top of page

Sustainable Eating

Sustainable Eating

If you are completely new or are still in the early stages of becoming the best you and living a healthier lifestyle, you might feel intimidated or not sure what to do first.

There is no right or wrong “level” of commitment to living a sustainable lifestyle — or a sustainable diet. While there is no set definition or set of rules defining sustainable nutrition, there are a few core dietary and lifestyle shifts that can help you become a more sustainable eater. Below are five sustainable dietary shifts I keep in mind when making my own food decisions and are a great starting point for anyone wanting to embark on a sustainable lifestyle change.

Eat the rainbow! Eating an array of colorful fruits, vegetables, nuts and seeds provides a variety of nutrients for health and wellness.

consuming a predominantly plant-based diet to lower your individual carbon footprint. Producing most plant-based foods requires less energy input in the form of fossil fuels and water than producing animal foods, while also releasing less greenhouse gases and other production byproducts.

If you do decide to adopt a mostly plant-based diet, keep in mind that it can take time to change habits and that every little bit adds up.

Get to know your local food system by attending and buying from farmer's markets, signing up for a CSA box from a local farm, and eating foods that are fresh and in season. If you are an omnivore, get to know your local butcher and the animal farms in your area to reduce the miles your food must travel to reach your grocery store, and ultimately your plate.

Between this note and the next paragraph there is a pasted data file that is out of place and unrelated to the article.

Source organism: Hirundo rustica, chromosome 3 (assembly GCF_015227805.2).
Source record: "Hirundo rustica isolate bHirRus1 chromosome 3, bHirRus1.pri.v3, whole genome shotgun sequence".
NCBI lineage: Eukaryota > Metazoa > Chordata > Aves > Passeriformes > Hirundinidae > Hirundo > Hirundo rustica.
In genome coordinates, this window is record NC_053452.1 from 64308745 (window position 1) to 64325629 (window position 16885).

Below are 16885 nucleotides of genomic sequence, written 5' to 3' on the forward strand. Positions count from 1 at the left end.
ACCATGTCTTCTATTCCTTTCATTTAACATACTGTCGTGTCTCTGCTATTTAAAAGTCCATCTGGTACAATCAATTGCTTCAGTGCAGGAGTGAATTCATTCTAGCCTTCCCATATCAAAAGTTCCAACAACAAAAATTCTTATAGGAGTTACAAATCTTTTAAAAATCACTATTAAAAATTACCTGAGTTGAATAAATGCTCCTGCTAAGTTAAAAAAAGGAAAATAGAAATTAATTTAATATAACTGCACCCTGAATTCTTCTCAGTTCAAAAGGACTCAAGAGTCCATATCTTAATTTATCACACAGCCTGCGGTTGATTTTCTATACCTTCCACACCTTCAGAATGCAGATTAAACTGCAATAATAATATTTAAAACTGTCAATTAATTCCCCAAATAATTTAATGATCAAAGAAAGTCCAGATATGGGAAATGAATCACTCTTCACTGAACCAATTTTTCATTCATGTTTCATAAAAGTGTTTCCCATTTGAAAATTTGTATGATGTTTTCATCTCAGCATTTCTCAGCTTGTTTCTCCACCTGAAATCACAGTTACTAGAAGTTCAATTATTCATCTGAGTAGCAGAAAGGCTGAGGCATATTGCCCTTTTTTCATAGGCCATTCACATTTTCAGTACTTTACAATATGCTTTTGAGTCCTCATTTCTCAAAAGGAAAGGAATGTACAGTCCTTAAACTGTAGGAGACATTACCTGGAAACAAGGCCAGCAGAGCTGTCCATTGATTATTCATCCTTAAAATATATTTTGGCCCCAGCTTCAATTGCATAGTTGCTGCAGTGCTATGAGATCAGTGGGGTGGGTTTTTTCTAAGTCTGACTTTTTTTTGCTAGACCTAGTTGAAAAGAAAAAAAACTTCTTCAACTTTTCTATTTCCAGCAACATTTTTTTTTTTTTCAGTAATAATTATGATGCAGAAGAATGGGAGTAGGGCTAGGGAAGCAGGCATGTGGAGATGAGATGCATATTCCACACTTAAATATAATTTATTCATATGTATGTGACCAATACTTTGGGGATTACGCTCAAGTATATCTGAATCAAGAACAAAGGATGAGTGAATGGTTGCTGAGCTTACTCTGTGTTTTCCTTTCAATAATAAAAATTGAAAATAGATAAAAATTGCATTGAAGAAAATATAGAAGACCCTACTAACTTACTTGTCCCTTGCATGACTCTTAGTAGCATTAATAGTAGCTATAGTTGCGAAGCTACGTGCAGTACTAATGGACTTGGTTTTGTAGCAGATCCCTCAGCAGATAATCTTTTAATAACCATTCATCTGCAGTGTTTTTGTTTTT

Buying local food not only reduces the miles your food travels (and the environmental outputs of that travel), but it also allows you to support and nurture your local food economy.

Changing to a sustainable lifestyle is not an overnight job. It takes time to slowly implement changes and find a way to make them fit with your needs, time and resources.

Growing it yourself is the ultimate way to cancel out food miles and actually have a positive impact on the environment by adding some leafy plants to the atmosphere. Fruit trees and well-established vege gardens can take years of input but things like lettuce, spinach, tomatoes and cucumbers are easy and reasonably quick to grow. Herbs are also a good place to start and most will happily grow inside on a windowsill.

A great way to get around seasonal eating but still make sustainable food choices is to preserve food when it’s in season so you have access to it year-round. Grow a good crop of tomatoes and make bulk tomato sauce to have fresh tomato sauce through the winter. Or preserve fruits such as plums or peaches for a tasty dessert topping even out of season.

This summer we picked our own raspberries in bulk and froze some of them to have smoothies and breakfast toppings even when raspberries go out of season.

Eating sustainably continues even after you’ve actually eaten the food. Composting your food waste is a really effective way of reducing waste in landfill, making sure waste breaks down properly and having really great foundations for your garden.

Most food scraps can be composted and you can even add things like paper and cardboard, bamboo cotton buds, sawdust and coffee grinds. Composting is actually a fine science and you need to make sure you have a balance of the right stuff for your region so do some research before creating compost to use in your garden. A worm farm is also an excellent way to process waste and create more nutrients for your garden.

12 views0 comments


bottom of page